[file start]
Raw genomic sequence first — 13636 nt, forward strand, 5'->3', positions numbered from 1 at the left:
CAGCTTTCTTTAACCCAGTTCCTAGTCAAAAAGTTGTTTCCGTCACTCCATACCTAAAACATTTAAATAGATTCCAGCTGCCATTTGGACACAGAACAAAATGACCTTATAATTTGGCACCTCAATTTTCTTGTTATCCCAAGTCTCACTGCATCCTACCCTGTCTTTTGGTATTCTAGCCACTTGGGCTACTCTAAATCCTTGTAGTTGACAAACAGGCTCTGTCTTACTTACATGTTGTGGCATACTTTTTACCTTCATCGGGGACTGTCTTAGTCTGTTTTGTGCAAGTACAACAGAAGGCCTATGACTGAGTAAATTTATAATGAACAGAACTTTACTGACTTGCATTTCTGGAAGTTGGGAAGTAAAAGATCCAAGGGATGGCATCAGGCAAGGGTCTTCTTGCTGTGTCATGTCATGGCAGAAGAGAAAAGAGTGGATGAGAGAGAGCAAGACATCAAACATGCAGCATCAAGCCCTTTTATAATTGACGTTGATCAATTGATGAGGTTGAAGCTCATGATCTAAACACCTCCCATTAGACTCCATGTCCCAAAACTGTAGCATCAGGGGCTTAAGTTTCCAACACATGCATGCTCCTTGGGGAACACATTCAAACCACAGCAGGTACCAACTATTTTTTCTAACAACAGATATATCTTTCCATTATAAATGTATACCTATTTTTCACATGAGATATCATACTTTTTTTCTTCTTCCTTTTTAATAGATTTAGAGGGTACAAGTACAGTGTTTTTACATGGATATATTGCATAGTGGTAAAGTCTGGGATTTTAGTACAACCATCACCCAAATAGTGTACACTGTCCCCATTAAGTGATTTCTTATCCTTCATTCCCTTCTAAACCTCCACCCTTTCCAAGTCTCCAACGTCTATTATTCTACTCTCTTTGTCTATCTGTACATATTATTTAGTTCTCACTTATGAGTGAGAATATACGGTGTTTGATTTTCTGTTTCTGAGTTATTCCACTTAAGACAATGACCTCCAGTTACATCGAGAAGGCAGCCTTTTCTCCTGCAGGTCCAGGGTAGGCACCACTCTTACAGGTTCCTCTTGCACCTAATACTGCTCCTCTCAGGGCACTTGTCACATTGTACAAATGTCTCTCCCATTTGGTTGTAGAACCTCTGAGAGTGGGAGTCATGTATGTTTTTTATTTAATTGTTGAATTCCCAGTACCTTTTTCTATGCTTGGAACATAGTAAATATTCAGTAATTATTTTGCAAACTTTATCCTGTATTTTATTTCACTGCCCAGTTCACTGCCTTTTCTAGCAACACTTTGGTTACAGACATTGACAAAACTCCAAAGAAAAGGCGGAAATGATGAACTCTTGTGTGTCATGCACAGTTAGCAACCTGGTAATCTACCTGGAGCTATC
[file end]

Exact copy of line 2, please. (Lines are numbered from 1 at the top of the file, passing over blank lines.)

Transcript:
CAGCTTTCTTTAACCCAGTTCCTAGTCAAAAAGTTGTTTCCGTCACTCCATACCTAAAACATTTAAATAGATTCCAGCTGCCATTTGGACACAGAACAAAATGACCTTATAATTTGGCACCTCAATTTTCTTGTTATCCCAAGTCTCACTGCATCCTACCCTGTCTTTTGGTATTCTAGCCACTTGGGCTACTCTAAATCCTTGTAGTTGACAAACAGGCTCTGTCTTACTTACATGTTGTGGCATACTTTTTACCTTCATCGGGGACTGTCTTAGTCTGTTTTGTGCAAGTACAACAGAAGGCCTATGACTGAGTAAATTTATAATGAACAGAACTTTACTGACTTGCATTTCTGGAAGTTGGGAAGTAAAAGATCCAAGGGATGGCATCAGGCAAGGGTCTTCTTGCTGTGTCATGTCATGGCAGAAGAGAAAAGAGTGGATGAGAGAGAGCAAGACATCAAACATGCAGCATCAAGCCCTTTTATAATTGACGTTGATCAATTGATGAGGTTGAAGCTCATGATCTAAACACCTCCCATTAGACTCCATGTCCCAAAACTGTAGCATCAGGGGCTTAAGTTTCCAACACATGCATGCTCCTTGGGGAACACATTCAAACCACAGCAGGTACCAACTATTTTTTCTAACAACAGATATATCTTTCCATTATAAATGTATACCTATTTTTCACATGAGATATCATACTTTTTTTCTTCTTCCTTTTTAATAGATTTAGAGGGTACAAGTACAGTGTTTTTACATGGATATATTGCATAGTGGTAAAGTCTGGGATTTTAGTACAACCATCACCCAAATAGTGTACACTGTCCCCATTAAGTGATTTCTTATCCTTCATTCCCTTCTAAACCTCCACCCTTTCCAAGTCTCCAACGTCTATTATTCTACTCTCTTTGTCTATCTGTACATATTATTTAGTTCTCACTTATGAGTGAGAATATACGGTGTTTGATTTTCTGTTTCTGAGTTATTCCACTTAAGACAATGACCTCCAGTTACATCGAGAAGGCAGCCTTTTCTCCTGCAGGTCCAGGGTAGGCACCACTCTTACAGGTTCCTCTTGCACCTAATACTGCTCCTCTCAGGGCACTTGTCACATTGTACAAATGTCTCTCCCATTTGGTTGTAGAACCTCTGAGAGTGGGAGTCATGTATGTTTTTTATTTAATTGTTGAATTCCCAGTACCTTTTTCTATGCTTGGAACATAGTAAATATTCAGTAATTATTTTGCAAACTTTATCCTGTATTTTATTTCACTGCCCAGTTCACTGCCTTTTCTAGCAACACTTTGGTTACAGACATTGACAAAACTCCAAAGAAAAGGCGGAAATGATGAACTCTTGTGTGTCATGCACAGTTAGCAACCTGGTAATCTACCTGGAGCTATC